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Legacy of ‘first lady of the Black Press’

JAZELLE HUNT | 8/3/2015, 11:59 a.m.
When James McGrath Morris set out to write his latest book, he didn’t know how timely it would be. When ...
Ethel Payne NNPA

WASHINGTON (NNPA) – When James McGrath Morris set out to write his latest book, he didn’t know how timely it would be. When Eye on the Struggle: Ethel Payne, the First Lady of the Black Press hit shelves, Essence magazine had just released its Black Lives Matter issue. The Justice Department had closed its investigation into Trayvon Martin’s murder, with no charges. Mainstream media was scrambling to report on police violence and systemic racial ills, and Black Americans took much of this coverage to task for its racist, shallow or negligent portrayals.

“We get these events filtered through the mainstream media. The mainstream media is still very White. I don’t mean they don’t hire people of color … it’s a perspective issue. The fact the media had a debate over the use of the word ‘terrorist’ [for Dylann Roof] in South Carolina is an indication,” Morris said.

“So what I found is that Ethel Payne’s story, her perspective, her form of journalism 50 years ago, still has relevance today. Because while we may have made leaps in terms of segregation … the dominant filter today remains a White-controlled media.”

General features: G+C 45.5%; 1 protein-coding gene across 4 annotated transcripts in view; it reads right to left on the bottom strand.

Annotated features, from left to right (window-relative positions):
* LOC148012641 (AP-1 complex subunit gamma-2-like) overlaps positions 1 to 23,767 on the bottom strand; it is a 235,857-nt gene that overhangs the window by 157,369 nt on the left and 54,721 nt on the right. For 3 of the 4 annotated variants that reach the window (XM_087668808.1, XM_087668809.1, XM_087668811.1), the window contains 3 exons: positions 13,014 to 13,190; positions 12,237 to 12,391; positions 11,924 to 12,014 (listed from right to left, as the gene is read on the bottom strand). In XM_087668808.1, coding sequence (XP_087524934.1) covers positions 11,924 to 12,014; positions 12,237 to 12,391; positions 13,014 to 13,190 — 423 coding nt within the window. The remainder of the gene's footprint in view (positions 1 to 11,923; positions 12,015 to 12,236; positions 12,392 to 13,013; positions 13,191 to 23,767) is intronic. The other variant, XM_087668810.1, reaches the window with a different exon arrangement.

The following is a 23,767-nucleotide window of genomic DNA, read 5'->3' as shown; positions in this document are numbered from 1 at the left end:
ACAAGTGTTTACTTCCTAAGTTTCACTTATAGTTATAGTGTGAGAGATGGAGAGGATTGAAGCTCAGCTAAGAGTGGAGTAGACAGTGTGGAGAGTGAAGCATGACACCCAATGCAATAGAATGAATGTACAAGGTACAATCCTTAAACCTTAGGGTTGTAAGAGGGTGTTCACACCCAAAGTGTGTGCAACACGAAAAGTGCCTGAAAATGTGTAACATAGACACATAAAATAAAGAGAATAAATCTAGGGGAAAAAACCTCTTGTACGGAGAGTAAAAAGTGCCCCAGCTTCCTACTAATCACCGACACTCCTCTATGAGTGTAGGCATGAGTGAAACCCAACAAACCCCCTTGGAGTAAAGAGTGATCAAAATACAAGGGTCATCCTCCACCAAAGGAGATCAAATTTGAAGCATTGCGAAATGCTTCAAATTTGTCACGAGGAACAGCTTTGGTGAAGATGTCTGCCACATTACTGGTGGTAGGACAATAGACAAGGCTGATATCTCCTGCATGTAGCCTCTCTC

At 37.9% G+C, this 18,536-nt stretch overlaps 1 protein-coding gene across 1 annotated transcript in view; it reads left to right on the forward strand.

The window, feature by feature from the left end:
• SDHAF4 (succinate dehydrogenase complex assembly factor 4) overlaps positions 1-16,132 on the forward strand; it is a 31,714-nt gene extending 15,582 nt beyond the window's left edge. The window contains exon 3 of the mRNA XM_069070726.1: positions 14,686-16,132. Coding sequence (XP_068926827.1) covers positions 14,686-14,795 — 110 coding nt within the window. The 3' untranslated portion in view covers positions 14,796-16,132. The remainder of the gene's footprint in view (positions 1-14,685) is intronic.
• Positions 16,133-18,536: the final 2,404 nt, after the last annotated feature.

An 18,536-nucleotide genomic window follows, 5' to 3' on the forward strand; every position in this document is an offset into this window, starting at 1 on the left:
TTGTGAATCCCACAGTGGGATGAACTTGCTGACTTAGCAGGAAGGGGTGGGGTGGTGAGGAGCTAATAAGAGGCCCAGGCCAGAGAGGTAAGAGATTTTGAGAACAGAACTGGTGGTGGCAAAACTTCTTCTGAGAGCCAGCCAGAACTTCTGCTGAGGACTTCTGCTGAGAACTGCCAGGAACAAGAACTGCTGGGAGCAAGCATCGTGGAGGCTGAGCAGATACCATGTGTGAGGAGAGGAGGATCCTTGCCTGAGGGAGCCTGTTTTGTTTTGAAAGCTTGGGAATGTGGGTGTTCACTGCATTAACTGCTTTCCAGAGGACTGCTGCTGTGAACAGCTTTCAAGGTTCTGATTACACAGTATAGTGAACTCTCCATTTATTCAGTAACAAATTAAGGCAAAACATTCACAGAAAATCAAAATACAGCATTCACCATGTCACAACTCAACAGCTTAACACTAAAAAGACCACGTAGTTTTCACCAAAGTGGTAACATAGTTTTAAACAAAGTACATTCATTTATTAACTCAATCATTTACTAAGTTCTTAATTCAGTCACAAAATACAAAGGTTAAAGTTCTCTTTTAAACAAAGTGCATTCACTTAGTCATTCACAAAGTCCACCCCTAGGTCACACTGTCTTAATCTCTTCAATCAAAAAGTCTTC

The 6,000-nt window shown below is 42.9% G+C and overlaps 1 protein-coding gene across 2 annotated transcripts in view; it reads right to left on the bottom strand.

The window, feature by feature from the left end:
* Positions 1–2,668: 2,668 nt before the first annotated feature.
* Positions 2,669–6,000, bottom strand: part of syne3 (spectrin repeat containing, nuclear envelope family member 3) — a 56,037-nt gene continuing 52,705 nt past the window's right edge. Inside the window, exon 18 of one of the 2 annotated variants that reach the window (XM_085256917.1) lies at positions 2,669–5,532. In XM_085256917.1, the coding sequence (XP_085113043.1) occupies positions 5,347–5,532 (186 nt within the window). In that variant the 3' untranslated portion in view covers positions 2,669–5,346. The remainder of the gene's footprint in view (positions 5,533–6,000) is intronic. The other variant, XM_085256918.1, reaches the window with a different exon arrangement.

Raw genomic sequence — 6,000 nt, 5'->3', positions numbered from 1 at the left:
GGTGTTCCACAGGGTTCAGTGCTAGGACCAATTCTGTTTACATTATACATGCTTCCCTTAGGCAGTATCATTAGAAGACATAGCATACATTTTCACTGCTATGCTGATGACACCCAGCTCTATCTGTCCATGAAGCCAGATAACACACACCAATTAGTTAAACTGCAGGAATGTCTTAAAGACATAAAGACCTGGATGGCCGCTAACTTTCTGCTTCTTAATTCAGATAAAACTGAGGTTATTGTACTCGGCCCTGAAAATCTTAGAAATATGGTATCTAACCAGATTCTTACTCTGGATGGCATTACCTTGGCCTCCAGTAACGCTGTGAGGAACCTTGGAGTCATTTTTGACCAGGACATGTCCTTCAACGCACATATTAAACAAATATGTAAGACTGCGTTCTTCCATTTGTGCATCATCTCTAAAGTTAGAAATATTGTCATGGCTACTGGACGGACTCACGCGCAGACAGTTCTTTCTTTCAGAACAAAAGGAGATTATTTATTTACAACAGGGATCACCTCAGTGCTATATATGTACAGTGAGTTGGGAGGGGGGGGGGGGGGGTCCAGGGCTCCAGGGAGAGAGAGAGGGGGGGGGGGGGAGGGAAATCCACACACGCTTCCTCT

Payne was poking holes in that filter at a time when the White majority fought against the tide of sustained agitation to secure civil and human rights for all. At the Chicago Defender, Payne was the eyes and ears of the Civil Rights Movement, reporting from its front lines in the Deep South, press conferences at the White House, and iconic rulings at the Supreme Court. In 1953, she became the third Black person to join the White House Press Corps, and was known for persistently prodding President Dwight D. Eisenhower on Jim Crow laws and desegregation efforts.

In the ‘50s and ‘60s, she jetted around the globe for international stories such as Black soldiers in Vietnam and the Nigerian Civil War, becoming the first Black woman to be a full-time foreign correspondent. Yet, she always returned for on-the-ground coverage of moments that would become history, such the start of the Montgomery bus boycott and the desegregation of Little Rock, Arkansas, Central High School.

In 1972, Payne joined CBS and became the first Black woman commentator at a major network. In 2002, she was memorialized on a postage stamp.

With 40 years of tireless journalism and a legacy honed at a Black-owned newspaper, Payne earned her reputation as the “first lady of the Black Press.”

“When The New York Times or The Washington Post would report on the passage of the Civil Rights Act of ‘64 or the Voting Rights Act of ‘65, the tone of the articles was that these were munificent gifts being given to a disenfranchised people,” Morris said.

“Whereas, if you opened up the Afro American or the Pittsburgh Courier or Chicago Defender, what you were seeing was coverage of the fact that these were victories, hard-won victories by people who laid their lives on the line. Nothing was being given. In fact, [Payne’s] coverage often highlighted the inadequacies of these pieces of legislation.”